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People are Dying Every Year due to Medical Malpractice

Medical malpractice is the bane of the medical profession like no other leading to doctors being left with few choices in many instances but to limit their practice or get out of it altogether.  Take the rash of obstetricians several years back getting out of the business of delivering babies and opting for decreased services to women, in essence limiting their obstetrics choices.  But the real problem lies with the amount of people dying every year due to a variety of mistakes that could have been avoided were it not for their doctor’s blatant oversights.

How often do we see x-rays on the nightly news where once again someone has been sewn up with medical instruments and sponges left inside of them?  Isn’t that someone’s job in the operating room to account for all of the tools of the trade at the end of the day, so to speak?  Medical mistakes account for an estimated 225,000 deaths per year in the U.S. alone, depending on which statistics you read, leaving medical malpractice as the 3rd leading cause of death in the United States.

The death toll for cancer patients in the country has been on a steady decline over the years with an estimated 22 percent drop with a projection of roughly 550,000 deaths for 2011 while death from medical errors continues to be on the rise.  So what’s leading to this disturbing trend?  For starters, a chronically overburdened health care system and, as stated earlier, fewer physicians willing to practice along with an overall decrease in new med students hasn’t helped the matter any.  And these deaths aren’t strictly from botched surgeries.  They come in many forms from misdiagnoses and prescription errors to flagrant ineptness on the part of the physician.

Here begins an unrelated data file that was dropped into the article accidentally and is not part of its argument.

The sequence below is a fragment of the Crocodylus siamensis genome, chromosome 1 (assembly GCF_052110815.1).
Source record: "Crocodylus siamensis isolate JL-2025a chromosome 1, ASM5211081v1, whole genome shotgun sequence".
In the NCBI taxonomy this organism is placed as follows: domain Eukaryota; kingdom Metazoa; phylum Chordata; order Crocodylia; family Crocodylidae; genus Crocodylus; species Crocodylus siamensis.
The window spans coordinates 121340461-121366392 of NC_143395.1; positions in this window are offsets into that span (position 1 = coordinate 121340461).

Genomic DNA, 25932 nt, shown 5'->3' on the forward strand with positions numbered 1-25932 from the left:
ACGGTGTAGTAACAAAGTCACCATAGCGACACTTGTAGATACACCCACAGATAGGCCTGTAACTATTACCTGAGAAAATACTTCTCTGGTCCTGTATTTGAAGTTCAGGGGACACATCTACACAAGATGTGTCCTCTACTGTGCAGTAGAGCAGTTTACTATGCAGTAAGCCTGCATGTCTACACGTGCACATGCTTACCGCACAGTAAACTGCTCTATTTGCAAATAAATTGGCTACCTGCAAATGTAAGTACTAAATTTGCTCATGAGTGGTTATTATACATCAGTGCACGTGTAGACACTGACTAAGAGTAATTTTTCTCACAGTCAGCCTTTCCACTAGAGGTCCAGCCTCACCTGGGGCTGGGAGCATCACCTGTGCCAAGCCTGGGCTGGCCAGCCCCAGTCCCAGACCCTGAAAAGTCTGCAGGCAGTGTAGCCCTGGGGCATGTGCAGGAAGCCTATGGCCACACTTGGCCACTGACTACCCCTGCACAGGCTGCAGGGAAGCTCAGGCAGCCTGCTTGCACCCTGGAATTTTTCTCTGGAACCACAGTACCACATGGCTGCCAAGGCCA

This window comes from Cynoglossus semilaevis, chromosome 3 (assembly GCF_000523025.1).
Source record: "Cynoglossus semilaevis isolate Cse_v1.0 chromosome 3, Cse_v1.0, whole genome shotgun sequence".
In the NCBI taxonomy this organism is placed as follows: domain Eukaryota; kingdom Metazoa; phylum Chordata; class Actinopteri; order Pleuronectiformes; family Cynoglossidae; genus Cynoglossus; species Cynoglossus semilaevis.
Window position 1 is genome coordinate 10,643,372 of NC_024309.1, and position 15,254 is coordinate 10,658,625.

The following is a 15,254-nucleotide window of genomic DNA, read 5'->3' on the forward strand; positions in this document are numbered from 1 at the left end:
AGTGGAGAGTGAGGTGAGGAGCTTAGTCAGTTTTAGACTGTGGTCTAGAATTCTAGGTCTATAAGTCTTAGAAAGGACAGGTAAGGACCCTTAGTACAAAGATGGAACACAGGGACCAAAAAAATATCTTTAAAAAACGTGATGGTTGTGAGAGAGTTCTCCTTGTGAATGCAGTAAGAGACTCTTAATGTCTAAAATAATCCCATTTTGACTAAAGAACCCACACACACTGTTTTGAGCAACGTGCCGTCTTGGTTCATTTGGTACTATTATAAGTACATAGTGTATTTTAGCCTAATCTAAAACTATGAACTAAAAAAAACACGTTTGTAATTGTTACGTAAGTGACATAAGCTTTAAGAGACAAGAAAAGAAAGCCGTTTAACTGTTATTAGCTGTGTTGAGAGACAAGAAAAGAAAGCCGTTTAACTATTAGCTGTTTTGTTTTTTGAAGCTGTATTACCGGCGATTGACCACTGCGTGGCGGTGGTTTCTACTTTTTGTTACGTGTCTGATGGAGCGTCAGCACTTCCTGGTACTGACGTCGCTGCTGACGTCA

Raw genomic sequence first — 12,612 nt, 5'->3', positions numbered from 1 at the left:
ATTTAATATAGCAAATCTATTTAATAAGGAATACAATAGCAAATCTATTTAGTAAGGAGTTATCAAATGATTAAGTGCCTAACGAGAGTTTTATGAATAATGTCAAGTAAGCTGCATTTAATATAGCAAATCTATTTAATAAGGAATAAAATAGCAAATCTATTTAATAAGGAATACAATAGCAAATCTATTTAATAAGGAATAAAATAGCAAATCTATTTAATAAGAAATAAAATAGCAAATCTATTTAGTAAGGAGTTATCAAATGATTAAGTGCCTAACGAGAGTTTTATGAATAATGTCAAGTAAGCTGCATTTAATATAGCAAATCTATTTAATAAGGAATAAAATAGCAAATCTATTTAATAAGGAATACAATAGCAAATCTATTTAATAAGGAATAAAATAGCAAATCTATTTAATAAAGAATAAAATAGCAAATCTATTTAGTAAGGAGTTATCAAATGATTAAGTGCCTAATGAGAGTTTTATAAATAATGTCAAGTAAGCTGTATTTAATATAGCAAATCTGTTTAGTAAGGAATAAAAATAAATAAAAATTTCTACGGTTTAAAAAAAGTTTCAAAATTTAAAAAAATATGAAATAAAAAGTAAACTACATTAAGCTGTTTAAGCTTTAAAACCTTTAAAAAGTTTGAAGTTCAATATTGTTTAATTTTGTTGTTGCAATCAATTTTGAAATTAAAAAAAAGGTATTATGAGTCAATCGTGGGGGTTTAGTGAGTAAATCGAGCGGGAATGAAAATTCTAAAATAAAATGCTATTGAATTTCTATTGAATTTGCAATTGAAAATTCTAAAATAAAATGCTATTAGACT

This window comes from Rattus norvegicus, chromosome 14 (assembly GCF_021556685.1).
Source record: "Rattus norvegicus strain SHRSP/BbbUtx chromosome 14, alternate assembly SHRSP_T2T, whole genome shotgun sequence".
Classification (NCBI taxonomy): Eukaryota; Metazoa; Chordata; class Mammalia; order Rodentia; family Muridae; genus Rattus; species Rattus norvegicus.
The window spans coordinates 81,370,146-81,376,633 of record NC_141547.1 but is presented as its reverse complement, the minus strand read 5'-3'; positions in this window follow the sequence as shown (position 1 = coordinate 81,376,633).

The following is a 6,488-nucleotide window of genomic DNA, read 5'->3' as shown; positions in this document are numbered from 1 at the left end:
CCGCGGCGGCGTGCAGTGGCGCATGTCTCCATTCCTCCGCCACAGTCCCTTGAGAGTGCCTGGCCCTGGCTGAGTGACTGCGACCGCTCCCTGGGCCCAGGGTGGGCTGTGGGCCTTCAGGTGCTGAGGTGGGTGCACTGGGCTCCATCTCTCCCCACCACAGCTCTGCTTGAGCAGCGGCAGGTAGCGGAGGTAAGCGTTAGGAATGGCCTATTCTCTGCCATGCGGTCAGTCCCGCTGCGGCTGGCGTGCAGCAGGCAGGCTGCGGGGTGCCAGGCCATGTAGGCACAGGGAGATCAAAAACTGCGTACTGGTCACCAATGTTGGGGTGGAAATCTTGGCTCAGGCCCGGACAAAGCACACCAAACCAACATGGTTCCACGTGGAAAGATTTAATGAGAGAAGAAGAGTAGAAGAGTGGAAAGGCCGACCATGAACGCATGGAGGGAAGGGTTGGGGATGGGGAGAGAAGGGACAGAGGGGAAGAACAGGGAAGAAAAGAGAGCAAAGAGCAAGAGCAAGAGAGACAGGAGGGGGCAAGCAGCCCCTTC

To add insult to injury, many states are insisting on instituting caps or limits on monetary sums that physicians can be sued for but continue to aid in protecting them from the public’s right to view their personal practice’s track record, which begs the question: just whose side are you on, anyway?  We tend to think of our elected officials as being there to serve us, as that <i>is</i> why we elected them in the first place.

Kansas has even gone so far recently as to pass a bill encouraging doctors not to inform mothers to be of possible birth defects or issues that could potentially affect the health of the unborn child or mother in an effort to deter them from considering the possibility of terminating the pregnancy and then prohibiting the parents from suing them in the event their suspicions were correct.

What kind of insanity is this, and where and when did it all go so wrong?  A better question might be when did our elected officials get in bed with the AMA?  It would seem to me that if we can reduce the incidence of cancer-related deaths we surely ought to be able to curb the death rate as it relates to medical malpractice.  Perhaps the entire system needs an overhaul because it appears we’re long overdue for a change.

Sources:

<a href=’http://www.rightdiagnosis.com/mistakes/common.htm’>http://www.rightdiagnosis.com/mistakes/common.htm</a>

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